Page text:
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Showing content with the highest reputation on 01/27/2018 in all areas

  1. 30" blade, Gaddhjalt type with tea-cosy pommel, blade birds-eye pattern L6/1084 steel. Weight 2.6 lbs.
    2 points
  2. And here's some of the engravings I've done for Roger Bergh and SaraMi Liljeholm. Only done the engraving on the pictures below, the rest is done by the masters mentioned above
    2 points
  3. Some light to Crucible steel pattern. Here seen is raw ingot structure at first, then pre state where some decarb is seen, and pattern from this after foriging and fast grid whit 120 belt in all pics. Ecth is done whit light nital / iron sulfate that is great for chemistry of this steel. And...for notification. This is just one bar of series of last 10 tests of melts,ingots and forgings, also it proofs that my curent reseby and tech produces this watering every time. ...Need to step up to next level pattern development. -N-
    2 points
  4. I started with a 3/8"x1 1/2" piece of 1075. While I set out for a hira zukuri with a false edge; I decided instead to go with the flow.... if your woundering why the blade is taking on so many shapes in the picture; it's because I didn't bend the blade far enough in the wrong direction before I forged the bevels. So, I had to use me shwacker alot. The blade is near halfway done, I'll start draw filing ASAP. Thanks fer lookin'!
    2 points
  5. Today I picked up an anvil for the shop with the trademark Trexton on the side. It's not a company that I was familiar with. It doesn't have an anvil weight on it and my scale doesn't go that high but I'm estimating that it weighs approximately 400 lbs. It's heavy enough that by myself I couldn't right it from a laying down position to upright. Often large anvils this way can be softer than smaller ones but this one has a better rebound than my Hay-Budden. The best part is that I bought it for $.50/lb (with stand). Deals like this don't come along every day. The surface is very flat wi
    1 point
  6. Picture bonanza! Long time no see, haven't been active on any forums lately. And not very active in the workshop either :). But here's a few kitchen knives and a couple of simple hunting knives I've turned out recently. Instead of wasting time talking about them, here's the pictures. Hope you all enjoy em! //DAQ
    1 point
  7. Man, that's a score and a half. Congrats.
    1 point
  8. Wow!!! Damn what a deal, some guys have all the luck! Trentons are about the best forged anvil in my book.
    1 point
  9. Score!!! It's actually a Trenton made by Columbus Iron and Forging of Columbus, Ohio. The central N looks like an X on the ones made between around 1925 - 1950. Nobody is sure why, but it's well documented. Ought to be a serial number on the front foot, and probably some initials. Might be able to tell you not only when it was made, but which smith(s) made it!
    1 point
  10. Hopefully yes, my pal is coming by next weekend to help drill and epoxy the final bolt holes, and I'll wire the motor up, and hopefully we'll get some pattern welding done on it the next day! Video is a promise.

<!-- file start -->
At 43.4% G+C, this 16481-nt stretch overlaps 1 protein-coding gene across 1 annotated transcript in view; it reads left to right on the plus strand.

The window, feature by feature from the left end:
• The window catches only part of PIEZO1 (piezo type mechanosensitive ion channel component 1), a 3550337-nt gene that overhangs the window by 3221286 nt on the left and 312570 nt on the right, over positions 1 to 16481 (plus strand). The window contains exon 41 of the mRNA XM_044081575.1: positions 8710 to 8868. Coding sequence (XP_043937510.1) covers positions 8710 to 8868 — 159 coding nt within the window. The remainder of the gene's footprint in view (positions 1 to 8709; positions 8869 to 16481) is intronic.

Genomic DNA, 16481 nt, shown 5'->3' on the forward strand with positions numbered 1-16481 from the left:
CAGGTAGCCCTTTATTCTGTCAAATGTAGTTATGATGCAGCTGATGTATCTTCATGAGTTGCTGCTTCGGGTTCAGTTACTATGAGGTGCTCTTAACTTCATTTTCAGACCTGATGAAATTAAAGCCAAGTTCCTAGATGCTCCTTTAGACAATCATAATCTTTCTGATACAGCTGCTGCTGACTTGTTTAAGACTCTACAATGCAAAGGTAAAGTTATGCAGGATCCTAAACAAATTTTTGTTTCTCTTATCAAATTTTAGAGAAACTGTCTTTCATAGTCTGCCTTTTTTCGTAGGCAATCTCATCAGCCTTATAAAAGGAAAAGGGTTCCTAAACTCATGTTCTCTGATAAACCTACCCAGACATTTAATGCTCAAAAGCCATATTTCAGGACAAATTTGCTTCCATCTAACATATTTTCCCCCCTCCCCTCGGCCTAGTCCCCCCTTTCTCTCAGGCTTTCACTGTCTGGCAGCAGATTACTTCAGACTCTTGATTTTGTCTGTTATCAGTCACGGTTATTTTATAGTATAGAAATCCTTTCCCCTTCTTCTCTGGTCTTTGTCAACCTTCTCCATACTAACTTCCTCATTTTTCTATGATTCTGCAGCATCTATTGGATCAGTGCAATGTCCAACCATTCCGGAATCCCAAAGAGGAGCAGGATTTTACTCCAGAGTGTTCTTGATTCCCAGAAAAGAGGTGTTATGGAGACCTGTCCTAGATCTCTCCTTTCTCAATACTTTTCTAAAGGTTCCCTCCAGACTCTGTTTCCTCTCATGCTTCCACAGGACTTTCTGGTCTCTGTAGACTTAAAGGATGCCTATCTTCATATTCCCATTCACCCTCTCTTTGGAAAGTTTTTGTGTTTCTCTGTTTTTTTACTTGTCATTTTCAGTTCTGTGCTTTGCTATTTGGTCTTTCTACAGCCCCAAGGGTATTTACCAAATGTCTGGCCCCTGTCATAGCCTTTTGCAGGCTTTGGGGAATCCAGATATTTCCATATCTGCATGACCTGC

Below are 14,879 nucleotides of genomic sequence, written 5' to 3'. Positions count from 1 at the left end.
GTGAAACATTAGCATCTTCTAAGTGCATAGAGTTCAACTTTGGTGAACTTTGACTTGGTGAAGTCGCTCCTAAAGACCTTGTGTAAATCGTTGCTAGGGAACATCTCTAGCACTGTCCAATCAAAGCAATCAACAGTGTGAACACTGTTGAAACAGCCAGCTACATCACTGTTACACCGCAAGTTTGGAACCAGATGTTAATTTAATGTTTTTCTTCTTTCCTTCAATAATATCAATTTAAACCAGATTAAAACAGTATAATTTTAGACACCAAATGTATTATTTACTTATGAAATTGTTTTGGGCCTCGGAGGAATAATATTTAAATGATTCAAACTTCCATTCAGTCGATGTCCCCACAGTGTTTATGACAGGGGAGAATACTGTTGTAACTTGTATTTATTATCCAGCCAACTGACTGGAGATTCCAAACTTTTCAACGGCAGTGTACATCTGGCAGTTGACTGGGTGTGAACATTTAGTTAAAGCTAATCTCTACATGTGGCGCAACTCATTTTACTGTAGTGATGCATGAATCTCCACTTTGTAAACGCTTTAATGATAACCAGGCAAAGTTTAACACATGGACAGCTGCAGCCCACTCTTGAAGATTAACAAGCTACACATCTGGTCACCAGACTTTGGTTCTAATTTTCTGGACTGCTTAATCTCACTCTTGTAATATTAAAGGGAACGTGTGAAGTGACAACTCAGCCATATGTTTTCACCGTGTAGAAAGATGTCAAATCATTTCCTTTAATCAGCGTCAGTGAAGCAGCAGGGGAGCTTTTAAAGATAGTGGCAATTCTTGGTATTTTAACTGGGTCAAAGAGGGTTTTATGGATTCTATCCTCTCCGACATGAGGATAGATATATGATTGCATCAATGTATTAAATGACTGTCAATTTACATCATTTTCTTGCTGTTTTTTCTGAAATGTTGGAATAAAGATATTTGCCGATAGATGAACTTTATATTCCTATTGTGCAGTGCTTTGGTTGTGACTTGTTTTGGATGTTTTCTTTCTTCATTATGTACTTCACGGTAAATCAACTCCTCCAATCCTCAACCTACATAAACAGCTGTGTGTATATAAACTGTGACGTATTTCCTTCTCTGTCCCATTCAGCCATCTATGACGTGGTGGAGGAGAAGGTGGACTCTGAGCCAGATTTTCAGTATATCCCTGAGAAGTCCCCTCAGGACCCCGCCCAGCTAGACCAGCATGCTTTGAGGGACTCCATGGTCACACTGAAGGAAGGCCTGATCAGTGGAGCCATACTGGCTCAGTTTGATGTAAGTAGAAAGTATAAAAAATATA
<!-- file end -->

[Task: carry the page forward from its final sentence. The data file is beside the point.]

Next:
1 point
  11. I would try a file or something instead of the lawn mower blade or coil spring.
    1 point
  12. That's a dang good price for someone nearby!! Gary I watched a fellow in Dollywood in Pigeon Forge, Tenn. about 20 yrs. ago. I stood and watched him for nearly and hour. I had a great time watching him forge, while the youngins made the wife sick on the Roller Coaster!!! LOL
    1 point
  13. Straight up copied and modified! Blower hunt begins! Set a cut block on the backside. It's not permanently set, but held lightly by the angle iron. I do have some premade refractory cement that I'd like to line the seams. I'm super excited at how easy this was!
    1 point
  14. Hello everyone. New member to the forum here, i figure some backstory is in order. Been making knives a few years now, and i dont plan on stopping anytime soon, the bladesmithing bug has burrowed deep! Lol. Ive been doing metalworking in some form or another for a while now, went to school for welding, but ultimately became a machinist for a major aerospace manufacturer. Ive been studying metallurgy most of my life. Anyway, enough boring talk, onto some good stuff! Lol. A kitchen knife i made a few months back, ~72 layers of O1 and 15N20, all hand welded (no press or power hammer.)
    1 point
  15. Thank you, Zeb! I agree, they look big. But they felt comfortable, and the customers liked them both. I cant ask for anything more.
    1 point
  16. Did you wipe it down with anything after the ferric? Some cleaners can leave a residue, was the oxide layer even before it went into the coffee... left over oxide would slow the etching of the coffee.... I honestly don't know brother. These are just guesses or points to think on. I am FAR from an expert.
    1 point
  17. KONASANDRUM PROCESS AKA DECCANI PROCESS: (1820-1823) from repeated visits and inspection of the process by Voysey. "Native manufacture of Steel in Southern India" - Journal of the asiatic society no.6 june 1832 p 245 [Extracted from the Journals of the late Dr. Voysey] "The granitic clay of the furnace is highly infusible; it is found in the neighbourhood, and is formed of the decomposition of granite rock with small pieces of quartz and felspar, and is so valued for its refractory qualities, that it is exported for the manufacture of crucibles, &c. In making the cruc
    1 point
  18. Josh -- Yeah, I spend a lot of time on airplanes . . . It's for my job. I'm 1/2 time in FL and 1/2 time in AK.
    1 point
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